From mask requirements to alcohol bans, major airlines in the U.S. have had to work quickly to adapt to the ever-evolving COVID pandemic. Traveler behavior has been hard to predict as well. When the pandemic first started last year, many people in the U.S. canceled and postponed their travel plans, and while travel has since bounced back, the new Omicron variant has some people deferring plans once more. As airlines look at their upcoming schedules, the unpredictability of the moment along with staffing challenges has prompted some carriers to make major changes. In November, United Airlines announced it would be dropping 11 cities from its line-up, while American Airlines has revealed plans to cut 27 flight routes throughout 2022. And now, Delta just announced that it has dropped 10 flights. Read on to find out which routes were just removed from the airline’s service, effective immediately.
Delta Air Lines has taken the axe to 10 different flight routes in the U.S., according to The Points Guy. A carrier spokesperson for the airline confirmed to the news outlet that the flights have been dropped. Delta is no longer flying from Atlanta, Georgia, to Rochester, Minnesota, as well as from Boston, Massachusetts, to Bermuda. Three routes were dropped from Minneapolis-St. Paul, Minnesota as well, going to Lansing, Michigan; Freeland, Michigan; and Tulsa, Oklahoma. Delta will also no longer operate flights to the following five cities from Salt Lake City, Utah: Cleveland, Ohio; Columbus, Ohio; Des Moines, Iowa; Madison, Wisconsin; and Pittsburgh, Pennsylvania.
Delta’s latest cut largely affects its regional network, as all but four of the dropped routes were operated by the company’s regional affiliates, per The Points Guy. Of the remaining six flights, three were operated by SkyWest and three were operated by Endeavor Air.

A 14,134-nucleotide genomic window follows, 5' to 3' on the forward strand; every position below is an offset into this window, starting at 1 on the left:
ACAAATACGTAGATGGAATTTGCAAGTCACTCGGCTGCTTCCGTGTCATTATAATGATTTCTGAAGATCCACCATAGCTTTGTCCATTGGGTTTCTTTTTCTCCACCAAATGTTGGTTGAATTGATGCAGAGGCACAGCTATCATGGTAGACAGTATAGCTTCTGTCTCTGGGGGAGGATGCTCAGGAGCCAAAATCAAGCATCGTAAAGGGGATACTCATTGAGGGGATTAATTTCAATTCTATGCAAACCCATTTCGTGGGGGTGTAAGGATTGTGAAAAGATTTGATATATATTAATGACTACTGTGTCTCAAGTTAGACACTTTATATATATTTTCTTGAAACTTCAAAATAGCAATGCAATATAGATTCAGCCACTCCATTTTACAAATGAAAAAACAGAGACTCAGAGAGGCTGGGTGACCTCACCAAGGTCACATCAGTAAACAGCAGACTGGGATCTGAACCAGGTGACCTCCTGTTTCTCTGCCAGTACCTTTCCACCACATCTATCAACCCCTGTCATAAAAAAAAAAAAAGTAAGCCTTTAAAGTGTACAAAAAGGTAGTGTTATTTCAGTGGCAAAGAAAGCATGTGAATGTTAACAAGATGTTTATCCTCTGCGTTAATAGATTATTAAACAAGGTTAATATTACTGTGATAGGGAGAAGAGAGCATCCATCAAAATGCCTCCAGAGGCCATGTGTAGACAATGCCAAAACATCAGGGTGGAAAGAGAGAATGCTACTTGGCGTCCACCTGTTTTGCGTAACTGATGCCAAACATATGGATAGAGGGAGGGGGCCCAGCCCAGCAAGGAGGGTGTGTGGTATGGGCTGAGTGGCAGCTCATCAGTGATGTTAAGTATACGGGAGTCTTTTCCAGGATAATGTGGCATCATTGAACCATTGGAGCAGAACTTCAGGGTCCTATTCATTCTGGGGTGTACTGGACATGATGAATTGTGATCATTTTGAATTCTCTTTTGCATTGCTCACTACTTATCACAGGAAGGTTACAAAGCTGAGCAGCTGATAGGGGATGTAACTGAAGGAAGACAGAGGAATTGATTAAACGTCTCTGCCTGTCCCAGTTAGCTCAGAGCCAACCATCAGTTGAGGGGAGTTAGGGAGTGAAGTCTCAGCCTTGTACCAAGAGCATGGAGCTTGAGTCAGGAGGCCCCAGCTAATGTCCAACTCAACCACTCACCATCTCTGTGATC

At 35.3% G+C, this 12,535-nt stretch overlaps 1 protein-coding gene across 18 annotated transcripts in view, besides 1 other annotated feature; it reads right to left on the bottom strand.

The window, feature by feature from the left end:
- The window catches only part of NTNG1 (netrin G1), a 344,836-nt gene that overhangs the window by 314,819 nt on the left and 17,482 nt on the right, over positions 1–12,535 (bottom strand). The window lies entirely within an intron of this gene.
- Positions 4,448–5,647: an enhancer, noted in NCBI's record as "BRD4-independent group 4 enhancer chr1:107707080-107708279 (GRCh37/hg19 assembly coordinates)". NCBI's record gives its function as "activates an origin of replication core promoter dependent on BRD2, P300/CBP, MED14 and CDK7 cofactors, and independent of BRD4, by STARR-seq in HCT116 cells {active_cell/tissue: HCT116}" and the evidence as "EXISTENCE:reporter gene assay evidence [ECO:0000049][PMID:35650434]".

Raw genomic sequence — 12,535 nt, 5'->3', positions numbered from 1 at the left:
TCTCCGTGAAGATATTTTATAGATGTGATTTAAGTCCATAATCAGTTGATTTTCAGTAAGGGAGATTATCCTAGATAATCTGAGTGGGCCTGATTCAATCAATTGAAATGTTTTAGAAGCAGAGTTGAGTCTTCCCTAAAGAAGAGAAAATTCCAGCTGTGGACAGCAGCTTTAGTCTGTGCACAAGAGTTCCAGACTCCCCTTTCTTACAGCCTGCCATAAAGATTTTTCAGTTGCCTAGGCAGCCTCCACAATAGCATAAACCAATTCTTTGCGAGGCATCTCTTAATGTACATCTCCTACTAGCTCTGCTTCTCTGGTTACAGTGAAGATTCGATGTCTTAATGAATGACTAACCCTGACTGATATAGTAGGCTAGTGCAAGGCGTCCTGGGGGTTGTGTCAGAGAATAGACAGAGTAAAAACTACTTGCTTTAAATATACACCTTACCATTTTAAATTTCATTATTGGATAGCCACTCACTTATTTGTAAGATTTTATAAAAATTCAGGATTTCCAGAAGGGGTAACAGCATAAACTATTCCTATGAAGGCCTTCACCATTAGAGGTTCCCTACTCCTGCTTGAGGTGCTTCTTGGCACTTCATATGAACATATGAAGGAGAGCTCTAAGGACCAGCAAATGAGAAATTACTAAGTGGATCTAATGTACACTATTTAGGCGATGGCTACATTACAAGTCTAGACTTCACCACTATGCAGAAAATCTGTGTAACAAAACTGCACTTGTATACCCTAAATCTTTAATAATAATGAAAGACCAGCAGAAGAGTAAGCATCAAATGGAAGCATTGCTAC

“We continue to evaluate our network and make changes in line with customer demand, as we have throughout the pandemic,” a Delta spokesperson told The Points Guy. Most of the dropped routes have not operated since the start of the pandemic, according to Insider. Flight routes from Atlanta to Rochester and Salt Lake City to Des Moines were restarted but have now been suspended, while flights from Salt Lake City to Cleveland will only operate over the Christmas holiday.
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The Minneapolis-St. Paul and Salt Lake City hubs have been hit the hardest by Delta’s recent cuts. According to The Points Guy, 70 percent of the 10 dropped flight routes affected service that touched one of these airports. But the airline had already slashed these networks earlier this month. On Dec. 12, The Points Guy reported that Delta Air Lines had just cut flights from Minneapolis-Saint Paul to Great Falls, Montana; Lincoln, Nebraska; and Marquette County, Michigan. At the same time, the airline had also cut flights from Salt Lake City to Cody, Wyoming; Grand Junction, Colorado; and Indianapolis, Indiana.
During a Senate hearing on Dec. 15, United CEO Scott Kirby said that the airline was dropping some of its small markets because of a pilot shortage. According to Kirby, the airline has about 100 regional planes grounded because there is not enough staff to operate the flights. The pilot shortage is a combined result of COVID and the mandatory requirement that U.S. pilots retire once they are 65 years old. Alongside early retirements driven by the pandemic, around 27,000 pilots are set to retire due to age over the next decade at Delta Airlines, United Airlines, and American Airlines, The Points Guy reported.
And while Delta hasn’t explicitly said it cut flights because of a lack of pilots, airline officials have discussed the pilot shortage. “We aren’t able to serve every place that we’d like to,” John Laughter, Delta’s operations chief, said during the Senate hearing, as reported by NBC-affiliate KKCO in Grand Junction, Colorado. He added that he thinks a current pilot shortage will be “short-lived” and the airline will be continuously evaluating when to restore routes, with hopeful recovery happening sometime in 2022.
“And so as always, these cities—we desire to serve them. And so I think that is part of our continual analysis to see when we can get back in there. And we have resumed service to some places that were suspended during the pandemic,” Laughter added.